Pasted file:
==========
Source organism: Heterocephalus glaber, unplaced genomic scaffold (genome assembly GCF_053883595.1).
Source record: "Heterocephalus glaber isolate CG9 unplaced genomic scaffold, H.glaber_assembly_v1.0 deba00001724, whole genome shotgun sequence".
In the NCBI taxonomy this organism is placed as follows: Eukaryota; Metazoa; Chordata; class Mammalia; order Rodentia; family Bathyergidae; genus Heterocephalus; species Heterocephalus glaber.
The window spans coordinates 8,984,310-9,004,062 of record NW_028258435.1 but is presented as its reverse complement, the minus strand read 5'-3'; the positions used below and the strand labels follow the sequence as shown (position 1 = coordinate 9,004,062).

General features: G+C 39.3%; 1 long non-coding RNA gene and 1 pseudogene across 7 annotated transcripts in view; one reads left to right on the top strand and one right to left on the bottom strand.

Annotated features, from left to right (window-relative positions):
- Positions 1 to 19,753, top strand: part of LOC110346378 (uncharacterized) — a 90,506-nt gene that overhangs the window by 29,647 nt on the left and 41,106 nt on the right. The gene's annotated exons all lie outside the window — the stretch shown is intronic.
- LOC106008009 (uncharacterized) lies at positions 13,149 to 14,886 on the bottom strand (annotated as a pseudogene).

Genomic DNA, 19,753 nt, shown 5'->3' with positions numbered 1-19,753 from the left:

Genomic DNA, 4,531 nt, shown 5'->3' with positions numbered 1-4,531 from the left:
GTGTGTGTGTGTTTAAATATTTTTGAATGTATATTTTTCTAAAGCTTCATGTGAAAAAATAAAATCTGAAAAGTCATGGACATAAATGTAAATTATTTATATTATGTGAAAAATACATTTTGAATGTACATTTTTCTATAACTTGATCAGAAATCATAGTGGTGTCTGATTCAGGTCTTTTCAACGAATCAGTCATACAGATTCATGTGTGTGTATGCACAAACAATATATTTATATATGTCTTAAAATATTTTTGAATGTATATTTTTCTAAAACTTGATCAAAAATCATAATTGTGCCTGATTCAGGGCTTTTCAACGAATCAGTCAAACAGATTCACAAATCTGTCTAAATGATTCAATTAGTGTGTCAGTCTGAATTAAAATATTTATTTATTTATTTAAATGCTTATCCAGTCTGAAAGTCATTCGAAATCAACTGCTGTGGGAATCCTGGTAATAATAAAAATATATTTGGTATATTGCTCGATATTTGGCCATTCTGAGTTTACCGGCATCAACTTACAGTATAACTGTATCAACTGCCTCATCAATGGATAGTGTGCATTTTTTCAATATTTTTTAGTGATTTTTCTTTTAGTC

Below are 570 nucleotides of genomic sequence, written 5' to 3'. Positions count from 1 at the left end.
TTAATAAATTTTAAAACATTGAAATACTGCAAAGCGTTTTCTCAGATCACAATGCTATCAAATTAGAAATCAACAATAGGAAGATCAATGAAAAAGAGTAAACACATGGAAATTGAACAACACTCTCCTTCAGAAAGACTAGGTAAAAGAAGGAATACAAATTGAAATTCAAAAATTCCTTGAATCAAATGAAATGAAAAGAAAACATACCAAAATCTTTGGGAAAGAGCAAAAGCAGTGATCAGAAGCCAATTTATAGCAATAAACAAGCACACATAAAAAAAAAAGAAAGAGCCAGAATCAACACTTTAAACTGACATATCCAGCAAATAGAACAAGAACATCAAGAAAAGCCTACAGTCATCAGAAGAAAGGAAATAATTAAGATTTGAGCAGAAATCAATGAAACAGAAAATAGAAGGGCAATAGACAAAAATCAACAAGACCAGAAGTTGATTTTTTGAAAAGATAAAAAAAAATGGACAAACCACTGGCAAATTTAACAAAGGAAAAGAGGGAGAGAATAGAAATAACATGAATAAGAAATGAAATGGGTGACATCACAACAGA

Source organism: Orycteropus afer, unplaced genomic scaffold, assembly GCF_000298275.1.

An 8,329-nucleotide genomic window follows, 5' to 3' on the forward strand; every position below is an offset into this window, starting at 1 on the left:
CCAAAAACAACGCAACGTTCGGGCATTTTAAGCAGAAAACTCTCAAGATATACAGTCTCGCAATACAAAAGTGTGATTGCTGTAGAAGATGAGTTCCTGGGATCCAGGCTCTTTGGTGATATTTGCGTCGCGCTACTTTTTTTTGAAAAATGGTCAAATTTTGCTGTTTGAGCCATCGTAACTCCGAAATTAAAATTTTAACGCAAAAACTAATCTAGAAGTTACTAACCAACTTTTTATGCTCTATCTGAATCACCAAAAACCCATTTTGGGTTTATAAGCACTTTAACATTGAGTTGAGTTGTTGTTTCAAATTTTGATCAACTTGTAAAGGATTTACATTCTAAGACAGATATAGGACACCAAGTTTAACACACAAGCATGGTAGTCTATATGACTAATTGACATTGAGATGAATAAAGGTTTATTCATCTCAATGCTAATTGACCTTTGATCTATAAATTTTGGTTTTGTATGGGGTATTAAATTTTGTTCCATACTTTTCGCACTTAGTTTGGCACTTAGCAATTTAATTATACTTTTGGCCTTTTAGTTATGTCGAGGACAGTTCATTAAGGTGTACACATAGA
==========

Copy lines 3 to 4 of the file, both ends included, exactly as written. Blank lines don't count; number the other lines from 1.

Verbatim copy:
In the NCBI taxonomy this organism is placed as follows: Eukaryota; Metazoa; Chordata; class Mammalia; order Rodentia; family Bathyergidae; genus Heterocephalus; species Heterocephalus glaber.
The window spans coordinates 8,984,310-9,004,062 of record NW_028258435.1 but is presented as its reverse complement, the minus strand read 5'-3'; the positions used below and the strand labels follow the sequence as shown (position 1 = coordinate 9,004,062).